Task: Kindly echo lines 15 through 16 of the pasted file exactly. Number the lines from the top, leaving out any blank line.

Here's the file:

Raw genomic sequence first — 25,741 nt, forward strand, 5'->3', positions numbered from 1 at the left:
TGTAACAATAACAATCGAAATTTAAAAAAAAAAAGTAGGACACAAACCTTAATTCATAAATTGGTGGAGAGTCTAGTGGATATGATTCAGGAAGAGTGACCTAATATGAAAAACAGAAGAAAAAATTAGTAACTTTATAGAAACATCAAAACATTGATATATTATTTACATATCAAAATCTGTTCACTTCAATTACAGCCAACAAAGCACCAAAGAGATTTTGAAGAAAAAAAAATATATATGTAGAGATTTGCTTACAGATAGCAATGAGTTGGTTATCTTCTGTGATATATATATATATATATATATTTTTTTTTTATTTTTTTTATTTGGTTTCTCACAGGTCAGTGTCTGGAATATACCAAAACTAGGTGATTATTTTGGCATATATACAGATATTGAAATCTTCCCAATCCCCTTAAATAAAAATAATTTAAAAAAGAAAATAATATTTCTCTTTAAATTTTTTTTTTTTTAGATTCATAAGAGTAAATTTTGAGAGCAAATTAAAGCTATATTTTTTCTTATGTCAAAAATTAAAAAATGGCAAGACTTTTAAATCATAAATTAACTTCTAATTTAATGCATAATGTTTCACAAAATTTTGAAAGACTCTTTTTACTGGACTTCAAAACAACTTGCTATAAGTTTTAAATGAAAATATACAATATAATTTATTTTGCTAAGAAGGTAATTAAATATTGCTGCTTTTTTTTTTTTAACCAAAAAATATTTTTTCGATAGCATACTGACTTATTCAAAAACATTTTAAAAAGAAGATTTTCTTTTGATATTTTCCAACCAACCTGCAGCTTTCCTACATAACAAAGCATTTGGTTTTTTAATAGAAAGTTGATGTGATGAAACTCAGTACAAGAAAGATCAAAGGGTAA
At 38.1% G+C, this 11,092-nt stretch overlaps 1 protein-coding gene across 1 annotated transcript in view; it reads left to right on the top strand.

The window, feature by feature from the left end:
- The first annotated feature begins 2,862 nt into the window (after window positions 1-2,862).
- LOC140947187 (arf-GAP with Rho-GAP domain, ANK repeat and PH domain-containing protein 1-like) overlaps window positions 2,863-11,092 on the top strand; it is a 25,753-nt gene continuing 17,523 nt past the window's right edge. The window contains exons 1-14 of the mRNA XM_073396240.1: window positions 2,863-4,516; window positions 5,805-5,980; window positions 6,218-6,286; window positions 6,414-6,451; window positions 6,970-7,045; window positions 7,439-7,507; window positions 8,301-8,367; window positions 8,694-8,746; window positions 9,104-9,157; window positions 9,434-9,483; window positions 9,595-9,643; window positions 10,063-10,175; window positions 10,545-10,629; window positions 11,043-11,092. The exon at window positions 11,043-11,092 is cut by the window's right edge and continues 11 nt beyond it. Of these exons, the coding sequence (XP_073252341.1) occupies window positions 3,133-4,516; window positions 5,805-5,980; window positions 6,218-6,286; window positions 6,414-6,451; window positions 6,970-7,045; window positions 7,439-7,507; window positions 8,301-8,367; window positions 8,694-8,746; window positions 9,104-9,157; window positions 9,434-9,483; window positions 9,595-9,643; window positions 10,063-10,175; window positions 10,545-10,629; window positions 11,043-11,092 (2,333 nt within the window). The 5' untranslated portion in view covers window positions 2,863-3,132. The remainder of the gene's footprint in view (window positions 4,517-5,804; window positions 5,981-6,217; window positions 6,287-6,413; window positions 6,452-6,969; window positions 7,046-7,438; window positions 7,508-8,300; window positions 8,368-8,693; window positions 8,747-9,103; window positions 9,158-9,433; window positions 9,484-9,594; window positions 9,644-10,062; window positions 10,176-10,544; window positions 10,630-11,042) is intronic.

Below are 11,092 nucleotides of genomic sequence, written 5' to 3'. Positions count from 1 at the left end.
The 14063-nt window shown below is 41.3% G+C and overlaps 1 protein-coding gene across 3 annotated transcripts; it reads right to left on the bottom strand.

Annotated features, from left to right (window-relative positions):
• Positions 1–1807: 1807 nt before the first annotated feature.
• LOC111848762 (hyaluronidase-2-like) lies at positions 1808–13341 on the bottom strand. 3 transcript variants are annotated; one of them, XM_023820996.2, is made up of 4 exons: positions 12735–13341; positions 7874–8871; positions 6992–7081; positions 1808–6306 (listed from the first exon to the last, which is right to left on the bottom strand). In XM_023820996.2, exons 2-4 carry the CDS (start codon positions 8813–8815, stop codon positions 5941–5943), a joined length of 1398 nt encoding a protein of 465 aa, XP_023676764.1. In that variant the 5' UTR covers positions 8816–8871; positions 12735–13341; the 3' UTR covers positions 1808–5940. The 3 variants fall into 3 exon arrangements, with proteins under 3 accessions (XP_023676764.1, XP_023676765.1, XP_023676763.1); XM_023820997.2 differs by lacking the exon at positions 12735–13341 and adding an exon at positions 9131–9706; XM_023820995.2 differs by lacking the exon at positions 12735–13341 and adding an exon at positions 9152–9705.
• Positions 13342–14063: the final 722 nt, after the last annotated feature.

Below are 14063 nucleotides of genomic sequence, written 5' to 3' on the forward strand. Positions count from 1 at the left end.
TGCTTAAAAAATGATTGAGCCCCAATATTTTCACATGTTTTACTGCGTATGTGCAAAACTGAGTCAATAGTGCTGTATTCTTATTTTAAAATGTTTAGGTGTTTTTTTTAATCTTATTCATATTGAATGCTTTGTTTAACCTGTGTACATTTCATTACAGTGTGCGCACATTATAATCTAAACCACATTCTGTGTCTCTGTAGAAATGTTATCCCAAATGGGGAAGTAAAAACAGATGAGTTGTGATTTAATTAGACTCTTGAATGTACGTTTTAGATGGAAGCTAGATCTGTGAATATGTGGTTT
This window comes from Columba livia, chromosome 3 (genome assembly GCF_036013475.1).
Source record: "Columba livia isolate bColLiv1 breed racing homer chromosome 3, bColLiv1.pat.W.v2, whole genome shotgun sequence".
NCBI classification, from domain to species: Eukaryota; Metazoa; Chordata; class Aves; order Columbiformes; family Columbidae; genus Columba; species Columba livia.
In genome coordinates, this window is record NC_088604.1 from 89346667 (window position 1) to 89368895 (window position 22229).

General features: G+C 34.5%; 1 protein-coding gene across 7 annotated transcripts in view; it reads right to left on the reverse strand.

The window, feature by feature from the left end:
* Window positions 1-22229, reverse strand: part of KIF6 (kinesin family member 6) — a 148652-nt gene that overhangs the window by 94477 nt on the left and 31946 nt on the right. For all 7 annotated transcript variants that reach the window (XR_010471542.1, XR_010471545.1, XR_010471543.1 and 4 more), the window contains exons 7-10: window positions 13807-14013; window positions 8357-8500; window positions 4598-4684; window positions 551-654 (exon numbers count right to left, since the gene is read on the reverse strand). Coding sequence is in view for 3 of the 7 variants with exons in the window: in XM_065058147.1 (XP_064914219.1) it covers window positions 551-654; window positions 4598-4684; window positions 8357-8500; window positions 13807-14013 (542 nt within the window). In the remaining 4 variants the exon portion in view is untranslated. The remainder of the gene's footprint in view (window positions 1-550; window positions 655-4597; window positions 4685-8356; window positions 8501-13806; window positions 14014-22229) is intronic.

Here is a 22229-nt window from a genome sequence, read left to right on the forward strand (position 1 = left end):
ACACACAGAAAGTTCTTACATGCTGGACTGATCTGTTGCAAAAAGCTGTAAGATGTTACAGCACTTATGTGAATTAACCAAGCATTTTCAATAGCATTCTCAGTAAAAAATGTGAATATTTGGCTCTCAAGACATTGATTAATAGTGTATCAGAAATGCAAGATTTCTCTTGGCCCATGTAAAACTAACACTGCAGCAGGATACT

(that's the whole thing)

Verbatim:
This window comes from Columba livia, chromosome 3 (genome assembly GCF_036013475.1).
Source record: "Columba livia isolate bColLiv1 breed racing homer chromosome 3, bColLiv1.pat.W.v2, whole genome shotgun sequence".